This weekend there was a wealth of death related activity, most of it the ghoulish scare fest type.
But beyond giggling witches begging tricks or treats Autumn also brings another centuries old tradition - the festival of All Souls.
Unlike Halloween, All Souls doesn't portray death as unreal or scary but rather an inevitable part of life's cycle that will affect us all sooner or later.
Our own simple moving act of remembrance at St John the Baptist, focused on the expression of continuing life - the love that helps life go on after our world comes crashing down around our ears when someone we love dies .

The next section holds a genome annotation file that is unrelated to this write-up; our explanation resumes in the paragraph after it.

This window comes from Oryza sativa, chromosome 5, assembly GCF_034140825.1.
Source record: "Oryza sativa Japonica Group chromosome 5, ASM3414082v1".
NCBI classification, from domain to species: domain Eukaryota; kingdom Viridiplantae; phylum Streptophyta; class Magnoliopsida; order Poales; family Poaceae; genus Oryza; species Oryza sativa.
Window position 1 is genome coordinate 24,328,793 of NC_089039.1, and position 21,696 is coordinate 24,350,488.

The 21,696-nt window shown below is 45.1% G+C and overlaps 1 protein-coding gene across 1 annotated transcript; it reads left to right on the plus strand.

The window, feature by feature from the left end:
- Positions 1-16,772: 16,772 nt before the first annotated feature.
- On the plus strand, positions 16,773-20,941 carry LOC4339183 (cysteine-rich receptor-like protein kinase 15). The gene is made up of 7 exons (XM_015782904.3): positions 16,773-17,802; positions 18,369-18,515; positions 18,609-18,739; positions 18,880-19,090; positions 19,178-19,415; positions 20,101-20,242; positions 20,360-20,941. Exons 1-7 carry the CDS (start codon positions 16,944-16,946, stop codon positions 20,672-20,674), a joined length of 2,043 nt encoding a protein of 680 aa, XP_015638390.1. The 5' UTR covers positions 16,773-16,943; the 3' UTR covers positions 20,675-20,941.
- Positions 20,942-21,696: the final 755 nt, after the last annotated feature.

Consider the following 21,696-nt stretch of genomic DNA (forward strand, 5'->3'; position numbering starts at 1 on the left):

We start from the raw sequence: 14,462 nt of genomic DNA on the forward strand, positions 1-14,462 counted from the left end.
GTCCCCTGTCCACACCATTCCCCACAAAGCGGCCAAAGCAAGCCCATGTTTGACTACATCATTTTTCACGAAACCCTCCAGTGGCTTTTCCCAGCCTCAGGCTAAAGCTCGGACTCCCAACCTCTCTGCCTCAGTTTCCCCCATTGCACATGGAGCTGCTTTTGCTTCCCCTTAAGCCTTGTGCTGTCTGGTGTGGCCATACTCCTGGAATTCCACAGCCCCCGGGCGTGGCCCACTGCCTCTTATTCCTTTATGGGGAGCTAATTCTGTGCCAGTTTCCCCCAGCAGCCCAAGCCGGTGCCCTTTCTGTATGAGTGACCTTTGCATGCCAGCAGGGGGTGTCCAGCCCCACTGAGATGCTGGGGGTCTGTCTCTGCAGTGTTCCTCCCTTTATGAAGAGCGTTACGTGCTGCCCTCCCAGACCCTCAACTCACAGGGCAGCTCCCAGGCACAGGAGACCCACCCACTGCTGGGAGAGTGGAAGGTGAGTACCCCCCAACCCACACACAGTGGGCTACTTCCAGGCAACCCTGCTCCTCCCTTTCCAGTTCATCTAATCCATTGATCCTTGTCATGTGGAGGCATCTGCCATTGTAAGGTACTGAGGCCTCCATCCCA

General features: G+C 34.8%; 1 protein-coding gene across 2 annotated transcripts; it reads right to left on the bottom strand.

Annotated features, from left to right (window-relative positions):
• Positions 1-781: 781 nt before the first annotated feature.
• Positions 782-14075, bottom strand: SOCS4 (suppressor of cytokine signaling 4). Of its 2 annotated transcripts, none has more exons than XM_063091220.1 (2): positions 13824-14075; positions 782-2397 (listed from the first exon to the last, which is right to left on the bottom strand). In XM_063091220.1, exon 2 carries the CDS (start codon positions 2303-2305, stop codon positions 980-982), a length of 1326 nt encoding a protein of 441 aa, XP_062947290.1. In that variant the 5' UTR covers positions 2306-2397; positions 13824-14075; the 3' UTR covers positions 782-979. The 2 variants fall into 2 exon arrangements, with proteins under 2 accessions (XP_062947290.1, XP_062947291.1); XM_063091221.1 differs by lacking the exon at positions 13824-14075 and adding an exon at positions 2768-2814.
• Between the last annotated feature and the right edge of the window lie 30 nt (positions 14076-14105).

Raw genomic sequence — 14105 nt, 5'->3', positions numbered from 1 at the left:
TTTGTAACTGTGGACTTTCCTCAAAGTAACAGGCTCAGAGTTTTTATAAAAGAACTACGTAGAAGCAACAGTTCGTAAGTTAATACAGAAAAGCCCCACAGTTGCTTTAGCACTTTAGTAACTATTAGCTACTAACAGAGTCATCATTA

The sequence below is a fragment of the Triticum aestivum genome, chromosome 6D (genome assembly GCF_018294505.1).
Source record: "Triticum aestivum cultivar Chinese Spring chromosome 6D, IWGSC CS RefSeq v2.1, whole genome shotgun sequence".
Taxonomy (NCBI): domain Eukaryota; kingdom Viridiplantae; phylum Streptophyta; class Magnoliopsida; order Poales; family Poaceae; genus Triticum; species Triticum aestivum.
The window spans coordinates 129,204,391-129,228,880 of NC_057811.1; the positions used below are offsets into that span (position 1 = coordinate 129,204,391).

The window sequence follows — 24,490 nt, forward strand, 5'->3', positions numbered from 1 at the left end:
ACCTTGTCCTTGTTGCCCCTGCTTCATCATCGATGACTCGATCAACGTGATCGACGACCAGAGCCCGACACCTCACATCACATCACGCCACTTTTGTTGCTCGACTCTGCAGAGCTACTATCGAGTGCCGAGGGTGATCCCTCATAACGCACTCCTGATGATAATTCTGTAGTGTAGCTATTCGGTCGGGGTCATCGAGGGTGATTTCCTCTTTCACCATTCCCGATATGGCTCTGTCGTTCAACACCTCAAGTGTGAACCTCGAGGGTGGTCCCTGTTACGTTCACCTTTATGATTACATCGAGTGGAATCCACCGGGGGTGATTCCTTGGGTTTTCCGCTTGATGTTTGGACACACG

I saw awkward gestures from men facing the need to express love physically to a parent - the reaching of a hand, or just a shared look; and I saw children instinctively understanding the rightness of offering simple comfort - a girl of seven or eight trying to stretch her small arms wide enough to reach around her weeping Grandma.
What I took away from the service most of all though was the simple realisation that this final element of life, hard though it is to bear, is a shared one.
In our own packed church I was surprised how many families I knew as neighbours or nodding acquaintances, but who I hadn't realised had been touched by loss. This is a cultural tradition to do with death that reflects its natural place in life - though tough to deal with - rather than the unreal and horrific depictions of Halloween.
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